We keep getting emails along the lines of “What’s wrong with my 201 that I have to have the top tension on 9 to get a reliable stitch?”, so this is an attempt to explain a bit about how this type of top tension adjuster works, and why the number you have it set on isn’t actually as important as many people believe.
As I’m sure you know, the general idea is that en route ‘twixt spool and needle, the thread passes between two discs which are held together by a spring, and they should keep it under just enough tension to produce the perfect stitch. However, on most of the older domestic Singers, there’s no scale on the tension adjuster, and that makes trying to repeat a previous tension adjustment a bit of a lottery unless you’ve had years of practice with a particular machine
Now on this and later types of Singer top tension, there is a scale, and while to most people this is a great convenience, to some it’s a source of anxiety. That’s because their machine sews best with the top tension on 9 or maybe even on 2, and they discover that everybody else seems to have theirs on 5.
So what’s all that about then? Well, in theory, if your bottom tension is correctly set, you should indeed find that more often than not, you get a perfect stitch with the top tension set at or close to 5. In practice, though, the fun starts when somebody has previously dismantled the top tension and then reassembled it without setting it up properly. In that case, it’s very easy to end up with a unit which shows 8 or 9 on the scale when the amount of tension it’s actually applying is the equivalent of 4 or 5. Confused? Don’t be. If we take the thing apart and put it back together, you’ll see how the problem arises – and how to sort it out if it has.
OK, we have here a 201K which happens to be a Mk2 but what the machine is makes no odds. All we’re interested in is the tension assembly. Seeing as how this is actually one of Elsie’s own machines, it’s hardly surprising that in normal use she usually has it set at or close to 5.
As you’ll be aware if you have one of these, you can only unscrew the (tension regulating) thumb nut so far. When you want to take it off, as we do now, you have to unscrew it as far as you can, then push the dial with the numbers on (the tension index flange) away from the nut …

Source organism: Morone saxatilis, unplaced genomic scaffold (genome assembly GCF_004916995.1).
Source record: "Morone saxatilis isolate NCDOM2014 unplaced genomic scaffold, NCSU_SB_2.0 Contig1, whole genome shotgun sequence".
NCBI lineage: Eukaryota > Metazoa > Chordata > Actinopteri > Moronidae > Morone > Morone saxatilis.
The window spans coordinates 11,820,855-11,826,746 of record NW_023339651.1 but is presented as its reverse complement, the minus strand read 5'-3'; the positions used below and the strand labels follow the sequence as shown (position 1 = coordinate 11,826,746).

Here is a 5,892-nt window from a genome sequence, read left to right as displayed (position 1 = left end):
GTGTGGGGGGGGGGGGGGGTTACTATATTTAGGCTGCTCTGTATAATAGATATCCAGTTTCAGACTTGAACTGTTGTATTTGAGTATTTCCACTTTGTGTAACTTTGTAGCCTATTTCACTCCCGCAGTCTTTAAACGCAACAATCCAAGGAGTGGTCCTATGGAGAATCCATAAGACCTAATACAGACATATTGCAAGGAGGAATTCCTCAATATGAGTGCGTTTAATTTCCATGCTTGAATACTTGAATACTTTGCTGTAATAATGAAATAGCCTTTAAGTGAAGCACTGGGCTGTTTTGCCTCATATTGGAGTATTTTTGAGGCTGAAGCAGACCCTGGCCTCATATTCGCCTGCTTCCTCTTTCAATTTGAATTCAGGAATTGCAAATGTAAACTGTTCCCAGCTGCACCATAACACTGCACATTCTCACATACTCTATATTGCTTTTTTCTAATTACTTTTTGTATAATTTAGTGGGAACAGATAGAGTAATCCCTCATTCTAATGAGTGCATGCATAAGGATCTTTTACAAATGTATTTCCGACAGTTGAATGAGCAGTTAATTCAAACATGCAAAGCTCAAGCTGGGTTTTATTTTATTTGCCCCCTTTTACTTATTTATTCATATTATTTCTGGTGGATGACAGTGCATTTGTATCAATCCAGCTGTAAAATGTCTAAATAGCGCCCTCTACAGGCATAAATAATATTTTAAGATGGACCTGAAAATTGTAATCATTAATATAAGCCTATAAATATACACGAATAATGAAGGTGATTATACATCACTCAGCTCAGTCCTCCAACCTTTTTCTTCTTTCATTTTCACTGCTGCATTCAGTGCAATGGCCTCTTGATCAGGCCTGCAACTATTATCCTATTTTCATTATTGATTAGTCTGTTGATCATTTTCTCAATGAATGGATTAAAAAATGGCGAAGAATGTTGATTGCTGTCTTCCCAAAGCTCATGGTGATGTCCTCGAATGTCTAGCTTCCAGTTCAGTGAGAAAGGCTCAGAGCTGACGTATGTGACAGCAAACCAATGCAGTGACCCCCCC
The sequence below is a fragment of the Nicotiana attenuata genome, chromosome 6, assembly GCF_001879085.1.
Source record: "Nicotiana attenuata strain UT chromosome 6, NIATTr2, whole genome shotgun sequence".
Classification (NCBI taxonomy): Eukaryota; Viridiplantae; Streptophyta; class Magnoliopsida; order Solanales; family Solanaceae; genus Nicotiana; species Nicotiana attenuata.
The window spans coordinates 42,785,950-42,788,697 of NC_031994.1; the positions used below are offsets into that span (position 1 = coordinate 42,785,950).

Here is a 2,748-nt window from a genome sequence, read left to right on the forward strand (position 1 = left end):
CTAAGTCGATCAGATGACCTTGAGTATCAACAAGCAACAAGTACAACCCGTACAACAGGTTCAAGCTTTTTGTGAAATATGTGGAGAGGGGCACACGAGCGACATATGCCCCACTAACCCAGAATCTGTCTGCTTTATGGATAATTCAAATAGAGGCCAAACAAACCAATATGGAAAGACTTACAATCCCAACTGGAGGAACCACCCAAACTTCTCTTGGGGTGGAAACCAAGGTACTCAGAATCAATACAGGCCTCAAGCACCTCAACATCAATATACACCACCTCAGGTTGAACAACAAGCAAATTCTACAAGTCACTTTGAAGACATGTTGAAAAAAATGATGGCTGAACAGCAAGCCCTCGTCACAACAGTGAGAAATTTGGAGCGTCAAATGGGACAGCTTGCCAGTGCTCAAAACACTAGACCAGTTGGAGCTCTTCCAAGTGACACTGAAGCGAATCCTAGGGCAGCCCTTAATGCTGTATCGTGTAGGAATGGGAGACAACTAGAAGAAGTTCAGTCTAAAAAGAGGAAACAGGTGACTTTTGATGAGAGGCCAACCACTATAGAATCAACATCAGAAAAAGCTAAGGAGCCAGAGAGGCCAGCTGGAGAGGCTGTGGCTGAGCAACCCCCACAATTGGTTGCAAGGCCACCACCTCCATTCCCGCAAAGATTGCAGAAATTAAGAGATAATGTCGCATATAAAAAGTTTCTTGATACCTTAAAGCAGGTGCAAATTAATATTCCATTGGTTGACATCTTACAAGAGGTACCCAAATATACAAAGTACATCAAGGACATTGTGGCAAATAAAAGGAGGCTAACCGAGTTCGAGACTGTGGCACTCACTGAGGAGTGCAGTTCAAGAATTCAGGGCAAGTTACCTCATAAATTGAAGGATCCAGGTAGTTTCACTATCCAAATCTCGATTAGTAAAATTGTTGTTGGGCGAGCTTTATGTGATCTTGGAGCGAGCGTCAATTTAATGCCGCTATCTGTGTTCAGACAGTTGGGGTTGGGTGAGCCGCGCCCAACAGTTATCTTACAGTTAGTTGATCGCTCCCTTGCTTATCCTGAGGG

If you keep it pushed in (the end of a screwdriver might help if you’re worried about your nails), you can then unscrew the thumb nut all the way, take it off …
and then remove the dial. We can now see how there’s a pin on the back of the thumb nut which engages in one of a series of holes in the front of the dial …
It’s that which is the key to setting up these tension assemblies. But just so you can see what’s what, we’ll continue stripping it as far as the discs themselves. Behind the numbered dial is a peculiar little washer thingy with a hooky bit on it …
and behind that’s the spring …
Next comes the bit with the + and – on it, which is called the tension indicator …
and that’s as far as we’re going this time.
On the face of it, reassembly is simply the reverse of that sequence, but note that
a) when you replace the spring, the first (smallest) coil of it should be below the slot in the threaded stud (like in the picture) and
b) when you replace that funny little washer thingy, the hooky bit on it goes at the top, point facing away from the machine.
Where people go wrong is when they replace the numbered dial. It’s a bit of a faff the first time you do it, but it does get easier with practice. Here’s how to do it properly, but first a word of warning. If you have a tendency to have problems with nuts and bolts and threads, have a practice session putting the thumb screw back onto the tension stud before you go any further. I doubt it’s easy to cross-thread it, but obviously take care. Once you’ve got the feel for that start putting it all back together but …